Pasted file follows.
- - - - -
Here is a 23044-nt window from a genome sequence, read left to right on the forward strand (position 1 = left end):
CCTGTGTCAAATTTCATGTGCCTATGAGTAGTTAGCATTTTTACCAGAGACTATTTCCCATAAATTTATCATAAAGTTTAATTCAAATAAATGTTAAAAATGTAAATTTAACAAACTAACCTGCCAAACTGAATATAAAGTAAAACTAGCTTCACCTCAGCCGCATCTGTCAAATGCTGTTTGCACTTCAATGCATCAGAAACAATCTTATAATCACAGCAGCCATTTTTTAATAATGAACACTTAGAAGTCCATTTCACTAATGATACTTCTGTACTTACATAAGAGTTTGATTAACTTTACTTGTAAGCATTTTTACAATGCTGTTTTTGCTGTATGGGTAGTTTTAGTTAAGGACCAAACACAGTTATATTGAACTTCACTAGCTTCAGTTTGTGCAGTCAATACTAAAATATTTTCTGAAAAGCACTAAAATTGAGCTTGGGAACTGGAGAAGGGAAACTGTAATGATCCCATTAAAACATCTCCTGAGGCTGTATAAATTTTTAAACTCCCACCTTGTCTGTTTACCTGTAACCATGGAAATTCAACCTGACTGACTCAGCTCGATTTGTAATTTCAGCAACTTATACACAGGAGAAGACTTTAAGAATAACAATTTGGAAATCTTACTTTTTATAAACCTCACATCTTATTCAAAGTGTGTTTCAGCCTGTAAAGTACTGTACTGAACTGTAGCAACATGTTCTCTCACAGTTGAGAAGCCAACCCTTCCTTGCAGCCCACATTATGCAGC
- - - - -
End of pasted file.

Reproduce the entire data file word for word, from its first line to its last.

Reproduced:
Here is a 23044-nt window from a genome sequence, read left to right on the forward strand (position 1 = left end):
CCTGTGTCAAATTTCATGTGCCTATGAGTAGTTAGCATTTTTACCAGAGACTATTTCCCATAAATTTATCATAAAGTTTAATTCAAATAAATGTTAAAAATGTAAATTTAACAAACTAACCTGCCAAACTGAATATAAAGTAAAACTAGCTTCACCTCAGCCGCATCTGTCAAATGCTGTTTGCACTTCAATGCATCAGAAACAATCTTATAATCACAGCAGCCATTTTTTAATAATGAACACTTAGAAGTCCATTTCACTAATGATACTTCTGTACTTACATAAGAGTTTGATTAACTTTACTTGTAAGCATTTTTACAATGCTGTTTTTGCTGTATGGGTAGTTTTAGTTAAGGACCAAACACAGTTATATTGAACTTCACTAGCTTCAGTTTGTGCAGTCAATACTAAAATATTTTCTGAAAAGCACTAAAATTGAGCTTGGGAACTGGAGAAGGGAAACTGTAATGATCCCATTAAAACATCTCCTGAGGCTGTATAAATTTTTAAACTCCCACCTTGTCTGTTTACCTGTAACCATGGAAATTCAACCTGACTGACTCAGCTCGATTTGTAATTTCAGCAACTTATACACAGGAGAAGACTTTAAGAATAACAATTTGGAAATCTTACTTTTTATAAACCTCACATCTTATTCAAAGTGTGTTTCAGCCTGTAAAGTACTGTACTGAACTGTAGCAACATGTTCTCTCACAGTTGAGAAGCCAACCCTTCCTTGCAGCCCACATTATGCAGC